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Discussion in 'Hangar Talk' started by flhrci, Oct 13, 2019.
What is this a picture of?
I wouldn’t have a clue. Never seen one of those.
Lol, think that’s more a test of their bank account than age, lots of cheap rentals have the same stuff
Can you identify this one? LOL
Smack dab millennial pilot, got my PPL in a ****ty 152 and my IR in a 172 with no gps (had DME though, the luxury!!)
Identify? My last airplane had one.
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Imagine shooting an approach with this:
At least you have a visual indication and you wouldn't have to listen to the continuous Morse code. Must have been a huge improvement!
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... uphill, both ways, in the snow, nothing but newspaper for our feet...
In my millennial panel...
Wait, you had newspaper? Talk about the rich folks...
Not only can I identify it I have used one that was placarded “not for navigation” while rocking it out in the flight levels flying a three hole Boeing. Good times.
Looks like some variant of a grandfather clock. Or something my grandpa would have used, anyway.
Also, why does the knob say "SBO"? And if it's a King, where's the Queen?
You'll get vertigo watching the needle wave back and forth like a windshield wiper until the DME locks on ... if it ever does.
Don't make me start quoting from "The Four Yorkshireman"
I would fail on all accounts.
I've never seen one of these without a non op sticker by it...
The instrument that helped to teach most pilots the incorrect way to use a VOR for navigation. Helped to perpetuate the "Reverse Sensing" myth.
Looks like some old guy wearing a hat and sunglasses while flying an airplane....
oooh oooh...I wanna play...name these archaic relics:
Ooo, the ESPN tuner.
We still have this brick in our panel as Nav 2:
It's the thing you pretend to follow for the examiner after doing finger gymnastics on it to BS a hold entry type while glancing at your Foreflight approach plate to see where you actually are in order to figure out how you're actually supposed to fly it
...because adulting is hard.
If you think flying a VOR or LOC approach is difficult, or flying w/o moving map, you got shortchanged on your training.
I did my whole Instrument rating with a single VOR/GS. I also fly in IMC with that single VOR/GS, single pilot . I'd just like better gyros (the spinny kind, not the sandwich kind), mine suck.
I’ve also had a few interviews where the sim session had no moving map, no GPS and the autopilot was more of a trap then a help.
I agree, learning with a moving map is like sending a kid to grade school with a calculator, but I’m also the odd ball that thinks a 172 is a horrible PPL trainer vs a 7AC, C120, glider or something.
Pure luxury. We used to DREAM of buying a Superhomer....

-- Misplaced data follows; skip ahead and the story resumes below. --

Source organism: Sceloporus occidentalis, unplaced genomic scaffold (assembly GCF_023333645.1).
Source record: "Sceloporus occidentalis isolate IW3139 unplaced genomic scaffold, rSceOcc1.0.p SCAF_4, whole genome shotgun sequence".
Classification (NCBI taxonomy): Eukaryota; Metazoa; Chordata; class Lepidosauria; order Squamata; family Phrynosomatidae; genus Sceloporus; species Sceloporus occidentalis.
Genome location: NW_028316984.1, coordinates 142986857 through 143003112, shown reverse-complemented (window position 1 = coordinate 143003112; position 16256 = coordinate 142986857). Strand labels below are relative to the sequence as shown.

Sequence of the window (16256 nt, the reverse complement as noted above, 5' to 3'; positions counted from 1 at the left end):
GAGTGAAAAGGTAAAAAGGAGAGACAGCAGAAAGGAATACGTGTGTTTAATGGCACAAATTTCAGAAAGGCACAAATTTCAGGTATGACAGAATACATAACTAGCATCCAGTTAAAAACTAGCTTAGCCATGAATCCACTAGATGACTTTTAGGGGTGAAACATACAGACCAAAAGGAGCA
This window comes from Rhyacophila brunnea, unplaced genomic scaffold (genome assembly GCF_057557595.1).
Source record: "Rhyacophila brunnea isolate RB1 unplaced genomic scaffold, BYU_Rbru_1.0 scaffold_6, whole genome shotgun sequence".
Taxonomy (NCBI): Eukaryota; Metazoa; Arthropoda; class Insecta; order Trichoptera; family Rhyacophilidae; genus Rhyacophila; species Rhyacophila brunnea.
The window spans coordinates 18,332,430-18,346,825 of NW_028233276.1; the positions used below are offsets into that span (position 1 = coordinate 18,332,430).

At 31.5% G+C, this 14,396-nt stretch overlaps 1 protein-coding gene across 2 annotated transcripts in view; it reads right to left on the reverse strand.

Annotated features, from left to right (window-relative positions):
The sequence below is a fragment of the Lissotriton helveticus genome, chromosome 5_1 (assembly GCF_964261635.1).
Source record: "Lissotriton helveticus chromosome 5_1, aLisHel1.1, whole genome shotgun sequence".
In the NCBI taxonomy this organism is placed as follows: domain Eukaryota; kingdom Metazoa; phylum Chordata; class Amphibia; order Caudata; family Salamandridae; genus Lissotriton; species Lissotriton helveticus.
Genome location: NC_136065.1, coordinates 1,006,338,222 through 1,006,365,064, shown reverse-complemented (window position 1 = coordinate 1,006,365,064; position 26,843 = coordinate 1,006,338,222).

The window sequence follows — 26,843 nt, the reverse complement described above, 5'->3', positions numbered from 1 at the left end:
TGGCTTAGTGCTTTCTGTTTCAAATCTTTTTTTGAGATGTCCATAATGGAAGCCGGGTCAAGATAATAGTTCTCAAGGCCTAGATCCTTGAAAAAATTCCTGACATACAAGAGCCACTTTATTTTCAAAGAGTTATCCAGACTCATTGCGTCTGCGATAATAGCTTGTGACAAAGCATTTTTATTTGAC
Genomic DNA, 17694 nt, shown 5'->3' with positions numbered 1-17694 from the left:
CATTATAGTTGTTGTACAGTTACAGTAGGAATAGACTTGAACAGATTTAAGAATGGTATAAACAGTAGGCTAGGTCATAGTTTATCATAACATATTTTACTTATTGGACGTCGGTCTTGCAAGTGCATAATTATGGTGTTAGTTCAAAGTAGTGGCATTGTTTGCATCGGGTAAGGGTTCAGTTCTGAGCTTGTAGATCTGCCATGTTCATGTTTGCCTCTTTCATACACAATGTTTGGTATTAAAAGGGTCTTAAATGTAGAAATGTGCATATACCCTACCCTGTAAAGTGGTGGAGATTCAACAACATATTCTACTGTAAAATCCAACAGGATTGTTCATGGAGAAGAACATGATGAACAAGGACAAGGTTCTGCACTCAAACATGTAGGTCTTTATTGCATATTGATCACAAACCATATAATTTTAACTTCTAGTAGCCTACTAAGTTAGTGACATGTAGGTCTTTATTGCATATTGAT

Real men fly with a compass, stopwatch.. *maybe* a sextant
What's "Window coverings for owners with no pride in ownership" Alex? I resemble that remark btw.
I carry three of those to wrap around my windshield during long XC, with their FAA regulation "see and avoid" tank slit cutouts of course (I call them Piper comanche/C-182 sights). My Century II does the flying, I do the snoozing, ATC does the clearing!
DPE also used one during my PPL checkride way back in the day. No foggles no problem!
You keep saying you don’t want to be an airline pilot, but you’re already 90% there!
Had a kns80 in one of my planes, don’t miss it at all.
B*tch, please. Aircraft sextant from WWII on the right.
Is it fair that the answer to the OPs question is circled in the OPs post??
I flew in 4 different aircraft before my first flight in one with a battery, generator, and lights. It also had a SUPERHOMER with 3 crystals.
The three crystals were 'universal tower', 'universal ground', and 'universal FSS'. You tuned the appropriate navigation VOR and transmitted in the blind, listening to the other frequency. For towers, when close enough that you were no longer navigating, you called for a long count, they counted from 1 to 10, then back down, while you cranked the receiver fo find them. Then normal two way radio took place. You did not fly Superhomers into busy airports. Note that there is no TO FROM indicator on that radio!
We sold that boat anchor, and replaced it with a very advanced 1 1/2, solid state radio. It could either nav or comm, switch to flip between the two. Flying into control tower airports with associated VOR's, you advised the tower "listening on the VOR" and called on the tower frequency. The same for Flight Service en route, call on the FSS freq. and listen on the VOR. I flew VOR and LOC approaches with that plane and radio. Once you were finished using the nav function, you went duplex on the single frequency you transmitted on.
The flip flop switch took quite a beating, but the radio was completely reliable, and easy to tune, plus, it tuned all the frequencies.
That was the radio for my PPL check ride.